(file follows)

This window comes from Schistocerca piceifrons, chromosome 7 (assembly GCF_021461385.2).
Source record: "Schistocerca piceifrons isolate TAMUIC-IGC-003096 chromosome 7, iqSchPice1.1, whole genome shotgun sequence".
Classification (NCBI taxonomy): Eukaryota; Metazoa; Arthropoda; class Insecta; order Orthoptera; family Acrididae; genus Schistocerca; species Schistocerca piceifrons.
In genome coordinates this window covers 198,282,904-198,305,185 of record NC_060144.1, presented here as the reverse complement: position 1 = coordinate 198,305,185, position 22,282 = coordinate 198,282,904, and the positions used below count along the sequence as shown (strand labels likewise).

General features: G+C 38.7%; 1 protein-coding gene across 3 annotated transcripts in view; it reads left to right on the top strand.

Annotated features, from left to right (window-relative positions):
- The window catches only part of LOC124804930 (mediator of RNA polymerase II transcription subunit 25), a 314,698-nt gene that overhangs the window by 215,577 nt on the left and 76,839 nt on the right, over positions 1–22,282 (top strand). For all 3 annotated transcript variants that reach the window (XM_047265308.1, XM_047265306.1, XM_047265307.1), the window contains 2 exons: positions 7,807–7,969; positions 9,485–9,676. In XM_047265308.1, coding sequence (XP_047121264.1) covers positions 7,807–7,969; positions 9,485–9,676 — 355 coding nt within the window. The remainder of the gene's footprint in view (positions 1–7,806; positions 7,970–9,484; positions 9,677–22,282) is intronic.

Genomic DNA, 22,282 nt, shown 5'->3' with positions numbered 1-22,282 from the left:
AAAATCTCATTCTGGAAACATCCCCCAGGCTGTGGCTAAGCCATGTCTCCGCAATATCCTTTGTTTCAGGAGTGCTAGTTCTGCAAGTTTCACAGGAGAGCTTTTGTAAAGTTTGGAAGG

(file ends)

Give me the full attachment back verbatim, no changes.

This window comes from Schistocerca piceifrons, chromosome 7 (assembly GCF_021461385.2).
Source record: "Schistocerca piceifrons isolate TAMUIC-IGC-003096 chromosome 7, iqSchPice1.1, whole genome shotgun sequence".
Classification (NCBI taxonomy): Eukaryota; Metazoa; Arthropoda; class Insecta; order Orthoptera; family Acrididae; genus Schistocerca; species Schistocerca piceifrons.
In genome coordinates this window covers 198,282,904-198,305,185 of record NC_060144.1, presented here as the reverse complement: position 1 = coordinate 198,305,185, position 22,282 = coordinate 198,282,904, and the positions used below count along the sequence as shown (strand labels likewise).

General features: G+C 38.7%; 1 protein-coding gene across 3 annotated transcripts in view; it reads left to right on the top strand.

Annotated features, from left to right (window-relative positions):
- The window catches only part of LOC124804930 (mediator of RNA polymerase II transcription subunit 25), a 314,698-nt gene that overhangs the window by 215,577 nt on the left and 76,839 nt on the right, over positions 1–22,282 (top strand). For all 3 annotated transcript variants that reach the window (XM_047265308.1, XM_047265306.1, XM_047265307.1), the window contains 2 exons: positions 7,807–7,969; positions 9,485–9,676. In XM_047265308.1, coding sequence (XP_047121264.1) covers positions 7,807–7,969; positions 9,485–9,676 — 355 coding nt within the window. The remainder of the gene's footprint in view (positions 1–7,806; positions 7,970–9,484; positions 9,677–22,282) is intronic.

Genomic DNA, 22,282 nt, shown 5'->3' with positions numbered 1-22,282 from the left:
AAAATCTCATTCTGGAAACATCCCCCAGGCTGTGGCTAAGCCATGTCTCCGCAATATCCTTTGTTTCAGGAGTGCTAGTTCTGCAAGTTTCACAGGAGAGCTTTTGTAAAGTTTGGAAGG